These authors contributed equally to this work.
Liver Failure/Cirrhosis/Portal Hypertension
Disruption of negative feedback loop between vasohibin-1 and vascular endothelial growth factor decreases portal pressure, angiogenesis, and fibrosis in cirrhotic rats
Article first published online: 18 JUN 2014
© 2014 by the American Association for the Study of Liver Diseases
Volume 60, Issue 2, pages 633–647, August 2014
How to Cite
Coch, L., Mejias, M., Berzigotti, A., Garcia-Pras, E., Gallego, J., Bosch, J., Mendez, R. and Fernandez, M. (2014), Disruption of negative feedback loop between vasohibin-1 and vascular endothelial growth factor decreases portal pressure, angiogenesis, and fibrosis in cirrhotic rats. Hepatology, 60: 633–647. doi: 10.1002/hep.26995
Potential conflict of interest: Nothing to report.
Supported by grants from the Ministerio de Economia y Competitividad (SAF2008-02461 and SAF2011-29491 to M.F.; PS09/01261 and ACI2009-0938 to J.B.; BFU2011-30121 and Consolider RNAREG CSD2009-00080 to R.M.), AGAUR (SGR1108 to J.B.), AICR (11-0086 to R.M.) and Generalitat de Catalunya (2009SGR1436 to R.M.). The CIBERehd is an initiative from the Instituto de Salud Carlos III.
See Editorial on Page 458
- Issue published online: 22 JUL 2014
- Article first published online: 18 JUN 2014
- Accepted manuscript online: 4 JAN 2014 07:17AM EST
- Manuscript Accepted: 28 DEC 2013
- Manuscript Received: 12 SEP 2013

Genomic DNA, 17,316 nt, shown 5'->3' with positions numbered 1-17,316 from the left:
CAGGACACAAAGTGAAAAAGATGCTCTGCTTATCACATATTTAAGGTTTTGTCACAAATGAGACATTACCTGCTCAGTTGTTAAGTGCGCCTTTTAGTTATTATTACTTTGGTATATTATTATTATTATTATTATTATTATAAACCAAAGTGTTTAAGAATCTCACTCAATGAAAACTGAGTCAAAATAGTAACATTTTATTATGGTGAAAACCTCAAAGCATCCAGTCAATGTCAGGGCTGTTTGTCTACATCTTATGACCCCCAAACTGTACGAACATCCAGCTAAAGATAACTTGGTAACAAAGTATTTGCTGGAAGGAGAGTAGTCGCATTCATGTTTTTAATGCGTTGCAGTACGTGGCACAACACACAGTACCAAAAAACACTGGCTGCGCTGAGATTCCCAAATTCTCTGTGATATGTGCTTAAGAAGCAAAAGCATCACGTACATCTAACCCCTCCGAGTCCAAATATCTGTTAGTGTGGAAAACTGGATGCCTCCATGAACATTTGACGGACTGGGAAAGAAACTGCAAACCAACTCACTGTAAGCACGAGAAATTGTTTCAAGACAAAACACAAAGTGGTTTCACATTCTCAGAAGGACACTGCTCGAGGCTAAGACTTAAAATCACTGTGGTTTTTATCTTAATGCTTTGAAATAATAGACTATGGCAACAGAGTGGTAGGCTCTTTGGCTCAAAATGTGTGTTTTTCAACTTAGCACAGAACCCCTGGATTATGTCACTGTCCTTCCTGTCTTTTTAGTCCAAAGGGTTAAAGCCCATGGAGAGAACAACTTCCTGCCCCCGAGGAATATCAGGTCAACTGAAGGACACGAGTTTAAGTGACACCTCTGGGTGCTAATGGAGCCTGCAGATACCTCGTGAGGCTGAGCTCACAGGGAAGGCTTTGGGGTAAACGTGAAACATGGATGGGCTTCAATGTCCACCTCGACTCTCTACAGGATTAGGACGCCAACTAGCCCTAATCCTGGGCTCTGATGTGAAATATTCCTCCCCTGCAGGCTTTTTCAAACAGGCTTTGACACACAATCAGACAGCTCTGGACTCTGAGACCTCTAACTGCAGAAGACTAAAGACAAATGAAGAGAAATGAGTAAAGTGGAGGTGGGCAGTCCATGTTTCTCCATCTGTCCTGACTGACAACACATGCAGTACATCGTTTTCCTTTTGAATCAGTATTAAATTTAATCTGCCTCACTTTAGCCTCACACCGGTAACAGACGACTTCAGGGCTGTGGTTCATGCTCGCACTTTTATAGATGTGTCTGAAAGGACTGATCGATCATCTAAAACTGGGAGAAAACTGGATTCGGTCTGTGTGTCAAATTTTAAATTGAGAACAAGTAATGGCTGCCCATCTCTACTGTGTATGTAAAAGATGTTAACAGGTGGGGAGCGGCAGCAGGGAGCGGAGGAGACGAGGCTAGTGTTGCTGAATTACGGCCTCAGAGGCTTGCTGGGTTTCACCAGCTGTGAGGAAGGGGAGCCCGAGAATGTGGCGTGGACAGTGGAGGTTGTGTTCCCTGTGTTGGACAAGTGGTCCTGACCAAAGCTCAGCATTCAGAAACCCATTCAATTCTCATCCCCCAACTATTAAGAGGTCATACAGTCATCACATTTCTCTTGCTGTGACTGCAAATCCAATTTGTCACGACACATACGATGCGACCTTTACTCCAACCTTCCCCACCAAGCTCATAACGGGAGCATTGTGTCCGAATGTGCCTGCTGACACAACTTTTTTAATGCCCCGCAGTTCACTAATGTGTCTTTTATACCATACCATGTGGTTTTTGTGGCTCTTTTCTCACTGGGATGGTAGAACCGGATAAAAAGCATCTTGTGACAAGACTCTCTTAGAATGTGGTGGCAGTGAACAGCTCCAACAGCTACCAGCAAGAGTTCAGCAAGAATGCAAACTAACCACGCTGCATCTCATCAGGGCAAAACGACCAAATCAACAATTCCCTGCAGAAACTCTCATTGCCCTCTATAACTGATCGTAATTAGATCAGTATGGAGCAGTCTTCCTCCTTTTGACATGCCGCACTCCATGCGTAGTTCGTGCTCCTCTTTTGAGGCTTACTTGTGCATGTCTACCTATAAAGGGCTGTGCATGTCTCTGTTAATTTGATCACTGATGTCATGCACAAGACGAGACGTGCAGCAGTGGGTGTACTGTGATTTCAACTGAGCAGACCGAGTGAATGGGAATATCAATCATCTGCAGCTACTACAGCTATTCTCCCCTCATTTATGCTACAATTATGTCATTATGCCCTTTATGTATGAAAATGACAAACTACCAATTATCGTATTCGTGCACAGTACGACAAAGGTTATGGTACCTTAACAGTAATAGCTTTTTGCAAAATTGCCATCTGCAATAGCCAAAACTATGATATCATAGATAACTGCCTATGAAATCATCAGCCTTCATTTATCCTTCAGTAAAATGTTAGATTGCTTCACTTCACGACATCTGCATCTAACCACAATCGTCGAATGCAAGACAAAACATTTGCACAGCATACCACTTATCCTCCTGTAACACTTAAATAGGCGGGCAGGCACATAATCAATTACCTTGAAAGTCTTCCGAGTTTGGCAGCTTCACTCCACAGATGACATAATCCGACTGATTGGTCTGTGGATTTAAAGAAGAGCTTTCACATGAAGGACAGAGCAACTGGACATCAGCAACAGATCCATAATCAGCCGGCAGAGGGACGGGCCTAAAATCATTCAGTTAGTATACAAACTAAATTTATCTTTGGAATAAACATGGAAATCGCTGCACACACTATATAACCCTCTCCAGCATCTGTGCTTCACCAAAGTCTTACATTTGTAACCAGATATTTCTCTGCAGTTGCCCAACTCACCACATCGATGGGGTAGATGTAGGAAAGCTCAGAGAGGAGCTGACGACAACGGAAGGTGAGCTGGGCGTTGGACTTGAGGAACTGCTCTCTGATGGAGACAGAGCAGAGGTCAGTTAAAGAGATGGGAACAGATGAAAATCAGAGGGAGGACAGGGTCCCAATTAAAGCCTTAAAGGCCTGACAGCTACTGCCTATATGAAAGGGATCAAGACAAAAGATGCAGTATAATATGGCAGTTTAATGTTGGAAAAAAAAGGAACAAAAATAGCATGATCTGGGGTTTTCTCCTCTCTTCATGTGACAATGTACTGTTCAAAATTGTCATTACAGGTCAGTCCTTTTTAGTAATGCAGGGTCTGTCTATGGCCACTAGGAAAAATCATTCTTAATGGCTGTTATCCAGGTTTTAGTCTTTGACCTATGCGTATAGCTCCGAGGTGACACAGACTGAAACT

Pathological angiogenesis represents a critical hallmark for chronic liver diseases. Understanding the mechanisms regulating angiogenesis is essential to develop new therapeutic strategies that specifically target pathological angiogenesis without affecting physiological angiogenesis. Here we investigated the contribution and therapeutic impact of the endogenous angioinhibitor vasohibin-1 in portal hypertension and cirrhosis. The spatiotemporal expression profiling of vasohibin-1 and its relationship with vascular endothelial growth factor (VEGF), angiogenesis, and fibrogenesis was determined through the analysis of human cirrhotic liver specimens, widely accepted in vivo animal models of portal hypertension and cirrhosis, and in vitro angiogenesis assays. Effects of vasohibin-1 overexpression by adenoviral-mediated gene transfer on angiogenesis, fibrogenesis, and portal hypertension-associated hemodynamic alterations were also studied in rats. We found that vasohibin-1 and VEGF are up-regulated, in mesentery and liver, in cirrhotic and precirrhotic portal hypertensive rats and cirrhosis patients. Our results are consistent with vasohibin-1/VEGF cascades being spatially and temporally coordinated through a negative-feedback loop driving pathological angiogenesis. Paradoxically, further overexpression of vasohibin-1 by adenoviral gene transfer exerts multifold beneficial effects in portal hypertension and cirrhosis: reduction of pathologic angiogenesis, attenuation of liver fibrogenesis partly mediated through inhibition of hepatic stellate cell activation, and significant decreases in portocollateralization, splanchnic blood flow, portohepatic resistance, and portal pressure. The explanation for this apparent contradiction is that, unlike endogenous vasohibin-1, the ectopic overexpression is not regulated by VEGF and therefore disrupts the negative-feedback loop, thus generating constant, but lower levels of VEGF synthesis sufficient to maintain vascular homeostasis but not pathological angiogenesis. Conclusion: Our study provides evidence that vasohibin-1 regulates portal hypertension-associated pathological angiogenesis and highlights that increasing vasohibin-1 might be a promising novel therapeutic strategy for portal hypertension and cirrhosis. (Hepatology 2014;60:633–647)